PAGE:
Why Twitter temporarily blocked IT Minister Ravi Shankar Prasad's account
Triggering a fresh controversy, microblogging platform Twitter on Friday blocked Union Minister for Information Technology Ravi Shankar Prasad's account allegedly over complaints of violation of the US Digital Millennium Copyright Act (DMCA). It locked his account temporarily, before restoring the access after about an hour. Prasad, however, lashed out at Twitter, saying its actions were in gross violation of the IT Rules, 2021.
Prasad's account was blocked briefly over complaints that he violated the DMCA by posting video clips of his debates on TV channels. "Twitter denied access to my account for almost an hour on the alleged ground...there was a violation of the Digital Millennium Copyright Act of the USA and subsequently they allowed me to access the account," he informed in a series of tweets.
Prasad also condemned the microblogging site's actions saying they violate the country's new IT Rules that came into force on May 25. "Twitter's actions were in gross violation of Rule 4(8) of the Information Technology (Intermediary Guidelines and Digital Media Ethics Code) Rules, 2021 where they failed to provide me any prior notice before denying me access to my own account," he tweeted.
Prasad further asserted his recent statements calling out Twitter's "high handedness and arbitrary actions" have "clearly ruffled its feathers." Commenting on Twitter's non-compliance with the new IT Rules, he wrote, "It is now apparent as to why Twitter is refusing to comply...because if Twitter does comply, it would be unable to arbitrarily deny access to an individual's account which does not suit their agenda."
Friends! Something highly peculiar happened today. Twitter denied access to my account for almost an hour on the alleged ground that there was a violation of the Digital Millennium Copyright Act of the USA and subsequently they allowed me to access the account. pic.twitter.com/WspPmor9Su— Ravi Shankar Prasad (@rsprasad) June 25, 2021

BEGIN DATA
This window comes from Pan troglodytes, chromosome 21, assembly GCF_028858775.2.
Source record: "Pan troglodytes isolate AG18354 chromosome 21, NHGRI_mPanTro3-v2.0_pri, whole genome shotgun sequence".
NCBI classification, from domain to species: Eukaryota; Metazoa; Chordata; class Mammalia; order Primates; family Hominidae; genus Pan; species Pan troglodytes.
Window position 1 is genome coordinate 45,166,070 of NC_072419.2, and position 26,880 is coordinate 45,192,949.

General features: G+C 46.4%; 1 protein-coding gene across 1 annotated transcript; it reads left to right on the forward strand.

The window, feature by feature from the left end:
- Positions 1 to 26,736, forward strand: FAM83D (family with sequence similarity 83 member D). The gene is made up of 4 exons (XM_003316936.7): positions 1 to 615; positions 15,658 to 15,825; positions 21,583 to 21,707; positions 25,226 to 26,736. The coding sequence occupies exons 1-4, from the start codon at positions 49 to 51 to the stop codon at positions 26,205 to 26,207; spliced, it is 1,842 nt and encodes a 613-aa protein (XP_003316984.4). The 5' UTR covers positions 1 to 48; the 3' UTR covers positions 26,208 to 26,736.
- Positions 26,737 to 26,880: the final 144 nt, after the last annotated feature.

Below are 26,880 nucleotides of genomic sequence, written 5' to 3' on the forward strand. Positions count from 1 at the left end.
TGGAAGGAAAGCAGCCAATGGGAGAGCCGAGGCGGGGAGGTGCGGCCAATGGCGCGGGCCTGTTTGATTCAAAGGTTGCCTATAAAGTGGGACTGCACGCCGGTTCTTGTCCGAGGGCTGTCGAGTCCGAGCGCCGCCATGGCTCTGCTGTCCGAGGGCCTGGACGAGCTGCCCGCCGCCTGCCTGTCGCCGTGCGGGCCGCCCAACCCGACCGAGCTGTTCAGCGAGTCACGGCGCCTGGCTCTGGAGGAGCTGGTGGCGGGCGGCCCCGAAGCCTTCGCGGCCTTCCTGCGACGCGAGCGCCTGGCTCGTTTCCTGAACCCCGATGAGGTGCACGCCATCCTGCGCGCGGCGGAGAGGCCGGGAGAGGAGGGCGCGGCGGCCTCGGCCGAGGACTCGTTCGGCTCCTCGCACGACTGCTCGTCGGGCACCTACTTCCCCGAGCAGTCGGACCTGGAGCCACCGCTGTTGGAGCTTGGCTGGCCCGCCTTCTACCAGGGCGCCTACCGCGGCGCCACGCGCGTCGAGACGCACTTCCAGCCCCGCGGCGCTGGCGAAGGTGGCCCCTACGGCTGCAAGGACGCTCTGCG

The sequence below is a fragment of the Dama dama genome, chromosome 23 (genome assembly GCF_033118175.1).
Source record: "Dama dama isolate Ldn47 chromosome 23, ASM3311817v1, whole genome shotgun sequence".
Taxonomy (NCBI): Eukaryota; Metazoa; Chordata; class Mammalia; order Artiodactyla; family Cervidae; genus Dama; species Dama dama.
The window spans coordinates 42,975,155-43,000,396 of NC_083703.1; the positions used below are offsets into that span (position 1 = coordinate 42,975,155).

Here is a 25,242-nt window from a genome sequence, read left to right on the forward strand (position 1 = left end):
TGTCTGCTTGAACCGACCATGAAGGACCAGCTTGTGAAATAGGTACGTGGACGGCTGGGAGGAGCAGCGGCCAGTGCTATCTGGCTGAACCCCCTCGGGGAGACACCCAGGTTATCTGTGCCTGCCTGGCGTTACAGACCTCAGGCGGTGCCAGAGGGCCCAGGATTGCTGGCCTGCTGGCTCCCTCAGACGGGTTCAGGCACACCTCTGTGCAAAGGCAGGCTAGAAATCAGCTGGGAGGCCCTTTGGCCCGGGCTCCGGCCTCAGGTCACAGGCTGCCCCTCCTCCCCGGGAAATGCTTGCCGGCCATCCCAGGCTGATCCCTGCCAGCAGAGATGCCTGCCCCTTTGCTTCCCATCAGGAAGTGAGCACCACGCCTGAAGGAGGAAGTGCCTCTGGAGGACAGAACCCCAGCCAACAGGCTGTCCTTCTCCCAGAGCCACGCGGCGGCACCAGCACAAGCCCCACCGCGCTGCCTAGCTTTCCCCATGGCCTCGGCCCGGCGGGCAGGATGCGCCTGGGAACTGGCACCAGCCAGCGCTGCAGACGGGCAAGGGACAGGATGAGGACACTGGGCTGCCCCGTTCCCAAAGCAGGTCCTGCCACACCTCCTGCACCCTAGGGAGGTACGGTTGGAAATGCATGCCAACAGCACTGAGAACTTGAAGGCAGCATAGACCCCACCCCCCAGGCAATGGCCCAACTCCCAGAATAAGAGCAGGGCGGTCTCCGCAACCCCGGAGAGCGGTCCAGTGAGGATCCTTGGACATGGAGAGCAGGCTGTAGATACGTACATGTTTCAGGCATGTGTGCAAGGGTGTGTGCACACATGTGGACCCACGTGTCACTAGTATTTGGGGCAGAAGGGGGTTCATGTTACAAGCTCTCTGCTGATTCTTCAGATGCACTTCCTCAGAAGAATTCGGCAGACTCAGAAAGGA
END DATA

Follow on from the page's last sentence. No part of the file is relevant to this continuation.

The Union Minister also tweeted that no TV channel or anchor has ever complained against him for copyright infringements over sharing of clips of his interviews on social media. In another tweet, he said, "Twitter's actions indicate that they are not the harbinger of free speech that they claim to be but are only interested in running their own agenda."
To note, Twitter and the Centre have been at loggerheads over a range of issues lately, including the platform's refusal to take down posts supporting the farmers' protests, discrediting several BJP leaders' tweets, and the failure to comply with IT Rules, 2021. Twitter ultimately lost indemnity in India due to non-compliance with the rules—it no longer has legal protection from prosecution over user-generated content.
Soon after Prasad informed about Twitter's actions, Congress leader Shashi Tharoor tweeted his account was locked briefly, too, for copyright infringement over posting a video of Boney M's Rasputin. Though Tharoor didn't blame Twitter, he said, "It wasn't pleasant finding my account locked." As the Parliamentary Standing Committee on Information Technology's Chairman, Tharoor said his panel will seek Twitter's explanation over blocking their accounts.
And @Twitter locked me out again because to explain the problem, the first tweet in this thread included the offending copyrighted video. Locking is a foolish response to a DCMA notice; disabling the video (which they've now done) should be enough. @Twitter has a lot to learn.— Shashi Tharoor (@ShashiTharoor) June 25, 2021